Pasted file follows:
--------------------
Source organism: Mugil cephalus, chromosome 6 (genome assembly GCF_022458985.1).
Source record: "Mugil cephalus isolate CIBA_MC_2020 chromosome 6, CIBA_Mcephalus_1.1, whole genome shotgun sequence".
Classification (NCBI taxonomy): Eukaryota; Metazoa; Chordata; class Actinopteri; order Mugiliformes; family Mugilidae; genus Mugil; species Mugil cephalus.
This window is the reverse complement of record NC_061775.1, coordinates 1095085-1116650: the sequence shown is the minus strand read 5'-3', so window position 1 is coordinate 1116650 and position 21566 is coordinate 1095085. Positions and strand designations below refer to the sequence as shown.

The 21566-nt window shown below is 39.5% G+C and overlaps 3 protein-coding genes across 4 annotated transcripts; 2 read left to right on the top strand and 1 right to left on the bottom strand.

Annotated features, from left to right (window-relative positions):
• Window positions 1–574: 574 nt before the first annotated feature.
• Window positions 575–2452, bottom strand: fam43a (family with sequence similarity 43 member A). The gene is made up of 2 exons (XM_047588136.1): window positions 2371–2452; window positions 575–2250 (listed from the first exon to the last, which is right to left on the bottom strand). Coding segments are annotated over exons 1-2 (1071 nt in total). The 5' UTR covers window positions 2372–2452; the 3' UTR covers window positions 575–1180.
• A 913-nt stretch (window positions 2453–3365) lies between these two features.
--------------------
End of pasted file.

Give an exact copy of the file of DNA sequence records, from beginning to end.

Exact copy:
Source organism: Mugil cephalus, chromosome 6 (genome assembly GCF_022458985.1).
Source record: "Mugil cephalus isolate CIBA_MC_2020 chromosome 6, CIBA_Mcephalus_1.1, whole genome shotgun sequence".
Classification (NCBI taxonomy): Eukaryota; Metazoa; Chordata; class Actinopteri; order Mugiliformes; family Mugilidae; genus Mugil; species Mugil cephalus.
This window is the reverse complement of record NC_061775.1, coordinates 1095085-1116650: the sequence shown is the minus strand read 5'-3', so window position 1 is coordinate 1116650 and position 21566 is coordinate 1095085. Positions and strand designations below refer to the sequence as shown.

The 21566-nt window shown below is 39.5% G+C and overlaps 3 protein-coding genes across 4 annotated transcripts; 2 read left to right on the top strand and 1 right to left on the bottom strand.

Annotated features, from left to right (window-relative positions):
• Window positions 1–574: 574 nt before the first annotated feature.
• Window positions 575–2452, bottom strand: fam43a (family with sequence similarity 43 member A). The gene is made up of 2 exons (XM_047588136.1): window positions 2371–2452; window positions 575–2250 (listed from the first exon to the last, which is right to left on the bottom strand). Coding segments are annotated over exons 1-2 (1071 nt in total). The 5' UTR covers window positions 2372–2452; the 3' UTR covers window positions 575–1180.
• A 913-nt stretch (window positions 2453–3365) lies between these two features.